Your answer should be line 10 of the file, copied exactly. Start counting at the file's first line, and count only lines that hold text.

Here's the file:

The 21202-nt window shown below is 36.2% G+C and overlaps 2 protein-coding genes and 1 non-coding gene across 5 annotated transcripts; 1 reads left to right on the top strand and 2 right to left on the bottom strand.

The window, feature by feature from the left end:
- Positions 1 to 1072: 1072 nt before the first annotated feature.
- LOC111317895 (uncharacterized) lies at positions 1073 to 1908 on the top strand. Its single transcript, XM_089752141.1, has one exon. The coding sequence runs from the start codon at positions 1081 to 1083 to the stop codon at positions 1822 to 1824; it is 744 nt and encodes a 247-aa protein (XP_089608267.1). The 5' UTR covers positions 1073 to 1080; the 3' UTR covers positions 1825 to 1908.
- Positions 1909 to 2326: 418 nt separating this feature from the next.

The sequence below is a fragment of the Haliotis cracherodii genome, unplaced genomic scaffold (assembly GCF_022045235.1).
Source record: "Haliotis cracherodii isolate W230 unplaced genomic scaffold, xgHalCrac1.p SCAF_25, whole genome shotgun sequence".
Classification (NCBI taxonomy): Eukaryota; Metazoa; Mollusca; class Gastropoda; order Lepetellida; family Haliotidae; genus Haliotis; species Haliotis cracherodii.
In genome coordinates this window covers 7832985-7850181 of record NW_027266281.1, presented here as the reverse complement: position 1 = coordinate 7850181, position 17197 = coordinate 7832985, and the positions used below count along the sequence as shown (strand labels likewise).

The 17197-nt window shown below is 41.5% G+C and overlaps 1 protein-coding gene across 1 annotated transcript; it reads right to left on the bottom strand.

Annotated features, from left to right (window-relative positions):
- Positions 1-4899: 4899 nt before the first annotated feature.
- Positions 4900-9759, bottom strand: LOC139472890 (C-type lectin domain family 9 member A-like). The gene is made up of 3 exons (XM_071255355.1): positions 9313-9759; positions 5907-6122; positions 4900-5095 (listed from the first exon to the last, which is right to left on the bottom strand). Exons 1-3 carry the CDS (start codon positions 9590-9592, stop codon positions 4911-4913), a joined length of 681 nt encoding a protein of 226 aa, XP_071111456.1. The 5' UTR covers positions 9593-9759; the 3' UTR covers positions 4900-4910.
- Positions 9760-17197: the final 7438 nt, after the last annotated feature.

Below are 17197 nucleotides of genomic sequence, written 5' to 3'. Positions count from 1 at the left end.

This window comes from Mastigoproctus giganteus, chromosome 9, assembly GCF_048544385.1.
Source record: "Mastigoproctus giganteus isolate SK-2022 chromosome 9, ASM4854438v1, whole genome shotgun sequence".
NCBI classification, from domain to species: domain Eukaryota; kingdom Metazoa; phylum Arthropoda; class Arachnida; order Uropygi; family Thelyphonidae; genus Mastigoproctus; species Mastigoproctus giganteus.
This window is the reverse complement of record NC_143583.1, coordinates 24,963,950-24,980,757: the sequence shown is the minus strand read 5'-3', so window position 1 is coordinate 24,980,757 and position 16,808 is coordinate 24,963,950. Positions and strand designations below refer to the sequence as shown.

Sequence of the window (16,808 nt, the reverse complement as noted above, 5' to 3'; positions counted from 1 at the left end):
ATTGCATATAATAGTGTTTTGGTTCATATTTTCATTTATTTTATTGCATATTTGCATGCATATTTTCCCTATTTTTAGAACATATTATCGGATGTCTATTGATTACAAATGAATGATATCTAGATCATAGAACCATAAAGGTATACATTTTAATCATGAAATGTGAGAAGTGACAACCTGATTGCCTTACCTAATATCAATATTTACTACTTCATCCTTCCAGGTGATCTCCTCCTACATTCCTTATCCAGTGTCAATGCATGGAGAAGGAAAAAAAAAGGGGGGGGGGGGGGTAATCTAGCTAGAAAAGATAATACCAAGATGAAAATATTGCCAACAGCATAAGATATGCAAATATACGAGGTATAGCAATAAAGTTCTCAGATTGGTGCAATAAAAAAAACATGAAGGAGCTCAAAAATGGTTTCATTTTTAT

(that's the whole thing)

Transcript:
The 17197-nt window shown below is 41.5% G+C and overlaps 1 protein-coding gene across 1 annotated transcript; it reads right to left on the bottom strand.